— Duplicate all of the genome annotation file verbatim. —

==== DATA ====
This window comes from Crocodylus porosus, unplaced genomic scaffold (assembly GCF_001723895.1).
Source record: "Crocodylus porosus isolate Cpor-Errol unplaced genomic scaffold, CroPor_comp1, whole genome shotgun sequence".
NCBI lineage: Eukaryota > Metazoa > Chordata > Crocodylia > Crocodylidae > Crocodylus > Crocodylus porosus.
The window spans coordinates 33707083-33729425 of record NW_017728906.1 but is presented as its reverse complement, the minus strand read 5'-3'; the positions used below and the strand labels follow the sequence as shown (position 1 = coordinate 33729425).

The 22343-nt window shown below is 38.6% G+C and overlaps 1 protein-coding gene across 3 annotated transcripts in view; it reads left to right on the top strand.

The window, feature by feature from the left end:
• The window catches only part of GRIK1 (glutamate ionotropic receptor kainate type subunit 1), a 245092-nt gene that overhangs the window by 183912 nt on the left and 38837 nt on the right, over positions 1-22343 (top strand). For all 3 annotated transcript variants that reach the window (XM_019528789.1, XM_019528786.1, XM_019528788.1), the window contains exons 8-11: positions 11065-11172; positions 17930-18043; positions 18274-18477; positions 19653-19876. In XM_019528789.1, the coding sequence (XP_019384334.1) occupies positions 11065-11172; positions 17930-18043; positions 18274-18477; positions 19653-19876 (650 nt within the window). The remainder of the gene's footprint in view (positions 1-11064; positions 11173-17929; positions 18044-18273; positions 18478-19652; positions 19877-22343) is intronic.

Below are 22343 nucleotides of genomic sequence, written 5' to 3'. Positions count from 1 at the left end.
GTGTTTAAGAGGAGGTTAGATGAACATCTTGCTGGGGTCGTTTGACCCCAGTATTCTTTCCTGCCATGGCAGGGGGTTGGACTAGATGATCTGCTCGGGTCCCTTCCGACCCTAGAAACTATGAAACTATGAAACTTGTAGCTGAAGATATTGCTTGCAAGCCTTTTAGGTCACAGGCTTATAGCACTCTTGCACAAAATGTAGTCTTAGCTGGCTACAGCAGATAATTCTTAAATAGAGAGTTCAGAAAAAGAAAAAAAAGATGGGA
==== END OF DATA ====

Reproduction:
This window comes from Crocodylus porosus, unplaced genomic scaffold (assembly GCF_001723895.1).
Source record: "Crocodylus porosus isolate Cpor-Errol unplaced genomic scaffold, CroPor_comp1, whole genome shotgun sequence".
NCBI lineage: Eukaryota > Metazoa > Chordata > Crocodylia > Crocodylidae > Crocodylus > Crocodylus porosus.
The window spans coordinates 33707083-33729425 of record NW_017728906.1 but is presented as its reverse complement, the minus strand read 5'-3'; the positions used below and the strand labels follow the sequence as shown (position 1 = coordinate 33729425).

The 22343-nt window shown below is 38.6% G+C and overlaps 1 protein-coding gene across 3 annotated transcripts in view; it reads left to right on the top strand.

The window, feature by feature from the left end:
• The window catches only part of GRIK1 (glutamate ionotropic receptor kainate type subunit 1), a 245092-nt gene that overhangs the window by 183912 nt on the left and 38837 nt on the right, over positions 1-22343 (top strand). For all 3 annotated transcript variants that reach the window (XM_019528789.1, XM_019528786.1, XM_019528788.1), the window contains exons 8-11: positions 11065-11172; positions 17930-18043; positions 18274-18477; positions 19653-19876. In XM_019528789.1, the coding sequence (XP_019384334.1) occupies positions 11065-11172; positions 17930-18043; positions 18274-18477; positions 19653-19876 (650 nt within the window). The remainder of the gene's footprint in view (positions 1-11064; positions 11173-17929; positions 18044-18273; positions 18478-19652; positions 19877-22343) is intronic.

Below are 22343 nucleotides of genomic sequence, written 5' to 3'. Positions count from 1 at the left end.
GTGTTTAAGAGGAGGTTAGATGAACATCTTGCTGGGGTCGTTTGACCCCAGTATTCTTTCCTGCCATGGCAGGGGGTTGGACTAGATGATCTGCTCGGGTCCCTTCCGACCCTAGAAACTATGAAACTATGAAACTTGTAGCTGAAGATATTGCTTGCAAGCCTTTTAGGTCACAGGCTTATAGCACTCTTGCACAAAATGTAGTCTTAGCTGGCTACAGCAGATAATTCTTAAATAGAGAGTTCAGAAAAAGAAAAAAAAGATGGGA